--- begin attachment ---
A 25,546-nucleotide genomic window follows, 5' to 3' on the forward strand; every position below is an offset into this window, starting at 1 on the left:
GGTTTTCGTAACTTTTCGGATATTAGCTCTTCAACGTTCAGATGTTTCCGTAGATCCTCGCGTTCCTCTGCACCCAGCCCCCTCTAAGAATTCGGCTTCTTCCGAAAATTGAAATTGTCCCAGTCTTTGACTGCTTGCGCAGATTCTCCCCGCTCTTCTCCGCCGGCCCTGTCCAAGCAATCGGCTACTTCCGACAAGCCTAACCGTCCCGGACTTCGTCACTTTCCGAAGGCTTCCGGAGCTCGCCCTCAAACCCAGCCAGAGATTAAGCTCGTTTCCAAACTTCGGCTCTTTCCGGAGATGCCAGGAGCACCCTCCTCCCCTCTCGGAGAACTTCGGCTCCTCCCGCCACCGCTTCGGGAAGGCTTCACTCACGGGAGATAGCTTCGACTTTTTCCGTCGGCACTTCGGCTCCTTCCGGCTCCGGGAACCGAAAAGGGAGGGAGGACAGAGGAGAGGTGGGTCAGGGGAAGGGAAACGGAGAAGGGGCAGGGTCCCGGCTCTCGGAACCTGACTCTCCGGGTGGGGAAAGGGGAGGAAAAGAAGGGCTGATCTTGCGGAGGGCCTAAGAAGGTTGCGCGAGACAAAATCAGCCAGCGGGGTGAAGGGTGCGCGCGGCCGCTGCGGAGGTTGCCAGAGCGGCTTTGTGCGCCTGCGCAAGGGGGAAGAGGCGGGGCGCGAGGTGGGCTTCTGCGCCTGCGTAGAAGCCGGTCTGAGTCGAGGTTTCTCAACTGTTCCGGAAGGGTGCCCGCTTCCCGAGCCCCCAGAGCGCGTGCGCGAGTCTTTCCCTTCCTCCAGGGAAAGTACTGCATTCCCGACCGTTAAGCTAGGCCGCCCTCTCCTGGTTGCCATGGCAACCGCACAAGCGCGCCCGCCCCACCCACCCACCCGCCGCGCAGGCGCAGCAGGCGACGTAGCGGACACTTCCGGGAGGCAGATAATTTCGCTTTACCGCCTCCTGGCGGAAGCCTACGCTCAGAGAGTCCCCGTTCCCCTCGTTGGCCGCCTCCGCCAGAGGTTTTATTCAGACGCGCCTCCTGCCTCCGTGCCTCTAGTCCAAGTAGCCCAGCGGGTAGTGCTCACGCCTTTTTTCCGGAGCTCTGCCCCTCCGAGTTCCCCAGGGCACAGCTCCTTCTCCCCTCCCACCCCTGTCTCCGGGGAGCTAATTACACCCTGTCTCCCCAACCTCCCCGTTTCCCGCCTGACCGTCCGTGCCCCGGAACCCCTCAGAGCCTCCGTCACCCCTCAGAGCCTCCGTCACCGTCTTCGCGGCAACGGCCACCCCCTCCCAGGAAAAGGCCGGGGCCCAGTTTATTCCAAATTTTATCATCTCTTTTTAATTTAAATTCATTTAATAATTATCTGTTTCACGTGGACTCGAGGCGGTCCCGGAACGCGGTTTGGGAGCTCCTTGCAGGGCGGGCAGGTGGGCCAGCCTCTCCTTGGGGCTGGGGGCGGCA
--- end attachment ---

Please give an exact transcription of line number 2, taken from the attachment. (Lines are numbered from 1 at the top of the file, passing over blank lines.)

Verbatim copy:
GGTTTTCGTAACTTTTCGGATATTAGCTCTTCAACGTTCAGATGTTTCCGTAGATCCTCGCGTTCCTCTGCACCCAGCCCCCTCTAAGAATTCGGCTTCTTCCGAAAATTGAAATTGTCCCAGTCTTTGACTGCTTGCGCAGATTCTCCCCGCTCTTCTCCGCCGGCCCTGTCCAAGCAATCGGCTACTTCCGACAAGCCTAACCGTCCCGGACTTCGTCACTTTCCGAAGGCTTCCGGAGCTCGCCCTCAAACCCAGCCAGAGATTAAGCTCGTTTCCAAACTTCGGCTCTTTCCGGAGATGCCAGGAGCACCCTCCTCCCCTCTCGGAGAACTTCGGCTCCTCCCGCCACCGCTTCGGGAAGGCTTCACTCACGGGAGATAGCTTCGACTTTTTCCGTCGGCACTTCGGCTCCTTCCGGCTCCGGGAACCGAAAAGGGAGGGAGGACAGAGGAGAGGTGGGTCAGGGGAAGGGAAACGGAGAAGGGGCAGGGTCCCGGCTCTCGGAACCTGACTCTCCGGGTGGGGAAAGGGGAGGAAAAGAAGGGCTGATCTTGCGGAGGGCCTAAGAAGGTTGCGCGAGACAAAATCAGCCAGCGGGGTGAAGGGTGCGCGCGGCCGCTGCGGAGGTTGCCAGAGCGGCTTTGTGCGCCTGCGCAAGGGGGAAGAGGCGGGGCGCGAGGTGGGCTTCTGCGCCTGCGTAGAAGCCGGTCTGAGTCGAGGTTTCTCAACTGTTCCGGAAGGGTGCCCGCTTCCCGAGCCCCCAGAGCGCGTGCGCGAGTCTTTCCCTTCCTCCAGGGAAAGTACTGCATTCCCGACCGTTAAGCTAGGCCGCCCTCTCCTGGTTGCCATGGCAACCGCACAAGCGCGCCCGCCCCACCCACCCACCCGCCGCGCAGGCGCAGCAGGCGACGTAGCGGACACTTCCGGGAGGCAGATAATTTCGCTTTACCGCCTCCTGGCGGAAGCCTACGCTCAGAGAGTCCCCGTTCCCCTCGTTGGCCGCCTCCGCCAGAGGTTTTATTCAGACGCGCCTCCTGCCTCCGTGCCTCTAGTCCAAGTAGCCCAGCGGGTAGTGCTCACGCCTTTTTTCCGGAGCTCTGCCCCTCCGAGTTCCCCAGGGCACAGCTCCTTCTCCCCTCCCACCCCTGTCTCCGGGGAGCTAATTACACCCTGTCTCCCCAACCTCCCCGTTTCCCGCCTGACCGTCCGTGCCCCGGAACCCCTCAGAGCCTCCGTCACCCCTCAGAGCCTCCGTCACCGTCTTCGCGGCAACGGCCACCCCCTCCCAGGAAAAGGCCGGGGCCCAGTTTATTCCAAATTTTATCATCTCTTTTTAATTTAAATTCATTTAATAATTATCTGTTTCACGTGGACTCGAGGCGGTCCCGGAACGCGGTTTGGGAGCTCCTTGCAGGGCGGGCAGGTGGGCCAGCCTCTCCTTGGGGCTGGGGGCGGCA